- Computerworld carried SAP’s message on Run Simple.
- We evaluate how accurate Computerworld was in their coverage.
The SAP Run Simple is a widely derided SAP marketing program. This was done even though the Run Simple program never made any sense. SAP was aggressive in presenting this entirely deceptive marketing program which is shocking in its nature. The Run Simple program was marketing against SAP’s well-deserved reputation for complexity and high cost. The SAP consulting firms and IT media repeated the Run Simple program as if they worked for SAP’s marketing department. This falls into a pattern where the SAP ecosystem serves as an echo chamber. You will learn how much ComputerWorld got right regarding Run Simple.
Our References for This Article
If you want to see our references for this article and other related Brightwork articles, see this link.
Lack of Financial Bias Notice: The vast majority of content available on the Internet about SAP is marketing fiddle-faddle published by SAP, SAP partners, or media entities paid by SAP to run their marketing on the media website. Each one of these entities tries to hide its financial bias from readers. The article below is very different.
- First, it is published by a research entity.
- Second, no one paid for this article to be written, and it is not pretending to inform you while being rigged to sell you software or consulting services. Unlike nearly every other article you will find from Google on this topic, it has had no input from any company's marketing or sales department.
“Nothing has earned a reputation for head-banging complexity among IT professionals more than ERP, but as enterprise-resource planning leader SAP tries to recast its image with the slogan “Run simple,” there’s no guarantee that customers will buy it.
SAP hammered the simplicity mantra home in virtually every keynote, conversation and bit of signage at its annual Sapphire user conference last week. Still, the fact remains that enterprise platforms like SAP’s are anything but simple, and neither are their customers. SAP sells to large, multifaceted enterprises, and implementations are a big deal, often requiring outside help.”
At this point, the article makes it seem that it will head down a truthful path. The Run Simple program was in exact opposition to how SAP’s software actually works.
“Most organizations don’t buy SAP because they have simple problems to solve,” said Geoff Scott, CEO of the Americas’ SAP Users’ Group (ASUG). “You purchase it because you’re a complex organization with complex business processes.”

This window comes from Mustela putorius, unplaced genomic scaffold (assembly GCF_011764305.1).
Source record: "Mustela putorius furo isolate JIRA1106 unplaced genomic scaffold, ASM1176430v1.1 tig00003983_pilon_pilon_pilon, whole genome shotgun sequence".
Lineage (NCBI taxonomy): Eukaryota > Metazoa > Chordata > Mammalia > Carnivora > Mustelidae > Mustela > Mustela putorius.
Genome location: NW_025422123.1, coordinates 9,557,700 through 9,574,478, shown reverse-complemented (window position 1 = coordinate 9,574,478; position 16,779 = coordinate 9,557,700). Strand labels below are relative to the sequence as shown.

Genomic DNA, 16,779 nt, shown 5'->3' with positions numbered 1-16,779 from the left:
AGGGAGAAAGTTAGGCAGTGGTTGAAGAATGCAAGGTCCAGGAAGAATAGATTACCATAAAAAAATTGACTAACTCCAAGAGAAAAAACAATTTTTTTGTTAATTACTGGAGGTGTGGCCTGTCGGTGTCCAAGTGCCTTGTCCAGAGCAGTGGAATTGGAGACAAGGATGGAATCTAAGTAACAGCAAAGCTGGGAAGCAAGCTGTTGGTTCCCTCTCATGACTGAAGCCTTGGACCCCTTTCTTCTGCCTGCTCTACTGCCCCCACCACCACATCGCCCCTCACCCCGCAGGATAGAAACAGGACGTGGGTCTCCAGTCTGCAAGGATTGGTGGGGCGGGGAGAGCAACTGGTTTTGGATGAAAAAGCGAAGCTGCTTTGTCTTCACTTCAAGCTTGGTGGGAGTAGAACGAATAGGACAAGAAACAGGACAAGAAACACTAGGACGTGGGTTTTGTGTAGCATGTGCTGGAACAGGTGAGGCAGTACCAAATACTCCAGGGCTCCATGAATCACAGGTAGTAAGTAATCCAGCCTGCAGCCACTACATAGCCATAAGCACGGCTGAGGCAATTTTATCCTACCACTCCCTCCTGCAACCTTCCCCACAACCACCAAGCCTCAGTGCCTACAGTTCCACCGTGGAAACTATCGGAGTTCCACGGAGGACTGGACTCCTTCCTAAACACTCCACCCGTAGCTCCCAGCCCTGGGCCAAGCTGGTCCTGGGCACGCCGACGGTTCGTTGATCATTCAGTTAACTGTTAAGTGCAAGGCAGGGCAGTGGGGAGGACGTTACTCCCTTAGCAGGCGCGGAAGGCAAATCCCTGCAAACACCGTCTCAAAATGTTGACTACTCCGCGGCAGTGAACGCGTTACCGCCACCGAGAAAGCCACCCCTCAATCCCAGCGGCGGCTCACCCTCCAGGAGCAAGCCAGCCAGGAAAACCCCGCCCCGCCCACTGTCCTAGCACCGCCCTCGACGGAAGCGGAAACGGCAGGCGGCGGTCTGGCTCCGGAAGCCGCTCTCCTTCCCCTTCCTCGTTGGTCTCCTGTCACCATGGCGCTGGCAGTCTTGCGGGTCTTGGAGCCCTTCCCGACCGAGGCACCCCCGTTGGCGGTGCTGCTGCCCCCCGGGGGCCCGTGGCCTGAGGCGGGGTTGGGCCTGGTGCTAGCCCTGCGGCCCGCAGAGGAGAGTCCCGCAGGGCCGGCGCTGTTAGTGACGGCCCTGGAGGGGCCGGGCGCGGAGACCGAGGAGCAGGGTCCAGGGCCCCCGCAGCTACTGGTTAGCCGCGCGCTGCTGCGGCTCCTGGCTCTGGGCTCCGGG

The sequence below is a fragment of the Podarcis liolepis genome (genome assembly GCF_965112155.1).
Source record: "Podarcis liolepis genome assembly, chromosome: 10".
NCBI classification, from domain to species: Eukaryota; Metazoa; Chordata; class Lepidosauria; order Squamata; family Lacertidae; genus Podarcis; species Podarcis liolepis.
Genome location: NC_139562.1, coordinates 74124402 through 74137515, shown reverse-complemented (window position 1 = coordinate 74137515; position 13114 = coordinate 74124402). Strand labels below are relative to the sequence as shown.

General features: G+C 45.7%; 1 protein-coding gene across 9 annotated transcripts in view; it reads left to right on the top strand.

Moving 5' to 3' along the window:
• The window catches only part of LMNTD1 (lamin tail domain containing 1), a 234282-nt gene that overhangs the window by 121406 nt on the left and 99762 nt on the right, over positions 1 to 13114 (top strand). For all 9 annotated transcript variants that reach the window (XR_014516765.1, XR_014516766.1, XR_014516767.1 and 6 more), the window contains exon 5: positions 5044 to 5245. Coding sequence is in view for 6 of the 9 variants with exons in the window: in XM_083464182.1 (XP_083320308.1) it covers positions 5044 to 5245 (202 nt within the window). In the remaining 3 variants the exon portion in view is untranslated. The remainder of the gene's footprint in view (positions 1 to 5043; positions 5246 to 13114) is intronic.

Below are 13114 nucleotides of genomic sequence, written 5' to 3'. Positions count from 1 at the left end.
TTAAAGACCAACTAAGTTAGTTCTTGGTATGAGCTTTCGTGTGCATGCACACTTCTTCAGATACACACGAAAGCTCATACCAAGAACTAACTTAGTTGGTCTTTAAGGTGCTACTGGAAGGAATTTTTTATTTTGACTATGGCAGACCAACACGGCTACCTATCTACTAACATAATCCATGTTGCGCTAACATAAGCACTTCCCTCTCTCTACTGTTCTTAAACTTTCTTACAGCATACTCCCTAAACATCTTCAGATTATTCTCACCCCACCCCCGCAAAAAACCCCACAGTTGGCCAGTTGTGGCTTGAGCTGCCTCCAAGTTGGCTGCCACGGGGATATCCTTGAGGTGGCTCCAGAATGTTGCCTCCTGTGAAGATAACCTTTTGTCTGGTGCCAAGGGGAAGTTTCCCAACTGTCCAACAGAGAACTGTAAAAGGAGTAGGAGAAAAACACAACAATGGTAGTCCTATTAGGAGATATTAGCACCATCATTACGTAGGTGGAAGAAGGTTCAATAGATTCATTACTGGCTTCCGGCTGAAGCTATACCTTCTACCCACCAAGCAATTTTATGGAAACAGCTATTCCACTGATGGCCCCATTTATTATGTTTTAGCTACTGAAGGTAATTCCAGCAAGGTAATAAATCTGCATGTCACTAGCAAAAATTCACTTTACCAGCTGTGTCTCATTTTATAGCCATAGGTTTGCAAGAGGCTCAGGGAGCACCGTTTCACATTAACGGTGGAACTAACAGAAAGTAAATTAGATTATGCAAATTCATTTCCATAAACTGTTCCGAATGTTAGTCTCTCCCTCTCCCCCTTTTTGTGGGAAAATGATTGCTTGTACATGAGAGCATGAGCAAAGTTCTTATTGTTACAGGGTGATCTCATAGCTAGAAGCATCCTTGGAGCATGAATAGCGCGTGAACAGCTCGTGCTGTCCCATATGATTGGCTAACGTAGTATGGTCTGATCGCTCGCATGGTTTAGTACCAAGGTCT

ASUG’s Independent from SAP?
ASUG is in SAP’s pocket, and this is an idiotic justification why SAP’s software is co complicated to use and expensive to implement. It is false because many things related to SAP’s complexity have nothing to do with the organizations that buy SAP but instead with SAP’s design. However, ASUG only makes statements that are designed to defend SAP.
“It is nice to see that SAP acknowledged that it hasn’t always been a poster child for simplicity, and that clients have struggled in navigating the many offerings and resources available in this huge company,” said Monique Hesseling, a partner with Strategy Meets Action. But it will take time and effort for SAP to overcome the perception that it’s big, complicated, and sometimes difficult to work with, she added.
SAP did not acknowledge this with their Run Simple marketing program. Rather, they stated that customers could run more “simple” with SAP than with competing solutions. This seems to be a projection on the part of Monique Hesseling.
“She does see signs of progress, though, particularly in SAP’s delivery to insurance clients, which are the focus of her firm. Maintenance and service tickets get escalated and dealt with significantly faster than in the past, she said.”
This is false. SAP’s support has been in long-term decline, as we covered in the article What to Do About SAP’s Declining Support.
“SAP also responds faster and more accurately to requests for proposals, and she has found greater openness and interest in understanding the customer within the company at all levels.”
It isn’t easy to know what this means.
“Some of the credit for the pared-down approach goes to SAP’s new S4/Hana in-memory platform, which has simplified much of the technological foundation. By eliminating fixed database aggregates and redundancy, for example, the new system can reduce a company’s data footprint by a factor of 10, SAP says.”